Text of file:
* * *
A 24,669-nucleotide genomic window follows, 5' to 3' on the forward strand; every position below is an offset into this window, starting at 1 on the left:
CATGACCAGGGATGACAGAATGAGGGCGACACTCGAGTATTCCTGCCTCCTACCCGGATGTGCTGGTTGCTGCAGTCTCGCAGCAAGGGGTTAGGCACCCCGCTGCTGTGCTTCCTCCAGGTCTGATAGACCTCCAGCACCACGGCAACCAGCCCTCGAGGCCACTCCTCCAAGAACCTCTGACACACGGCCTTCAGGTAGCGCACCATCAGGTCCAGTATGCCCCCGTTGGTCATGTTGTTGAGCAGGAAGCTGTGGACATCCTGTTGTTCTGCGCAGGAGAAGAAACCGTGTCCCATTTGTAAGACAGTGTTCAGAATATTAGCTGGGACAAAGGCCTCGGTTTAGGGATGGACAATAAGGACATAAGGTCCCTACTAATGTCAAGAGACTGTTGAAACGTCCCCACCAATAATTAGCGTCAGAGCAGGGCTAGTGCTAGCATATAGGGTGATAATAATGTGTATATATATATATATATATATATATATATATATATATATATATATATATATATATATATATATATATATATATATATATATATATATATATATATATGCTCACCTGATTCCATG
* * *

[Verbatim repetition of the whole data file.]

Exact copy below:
A 24,669-nucleotide genomic window follows, 5' to 3' on the forward strand; every position below is an offset into this window, starting at 1 on the left:
CATGACCAGGGATGACAGAATGAGGGCGACACTCGAGTATTCCTGCCTCCTACCCGGATGTGCTGGTTGCTGCAGTCTCGCAGCAAGGGGTTAGGCACCCCGCTGCTGTGCTTCCTCCAGGTCTGATAGACCTCCAGCACCACGGCAACCAGCCCTCGAGGCCACTCCTCCAAGAACCTCTGACACACGGCCTTCAGGTAGCGCACCATCAGGTCCAGTATGCCCCCGTTGGTCATGTTGTTGAGCAGGAAGCTGTGGACATCCTGTTGTTCTGCGCAGGAGAAGAAACCGTGTCCCATTTGTAAGACAGTGTTCAGAATATTAGCTGGGACAAAGGCCTCGGTTTAGGGATGGACAATAAGGACATAAGGTCCCTACTAATGTCAAGAGACTGTTGAAACGTCCCCACCAATAATTAGCGTCAGAGCAGGGCTAGTGCTAGCATATAGGGTGATAATAATGTGTATATATATATATATATATATATATATATATATATATATATATATATATATATATATATATATATATATATATATATATATATATATATATATATATGCTCACCTGATTCCATG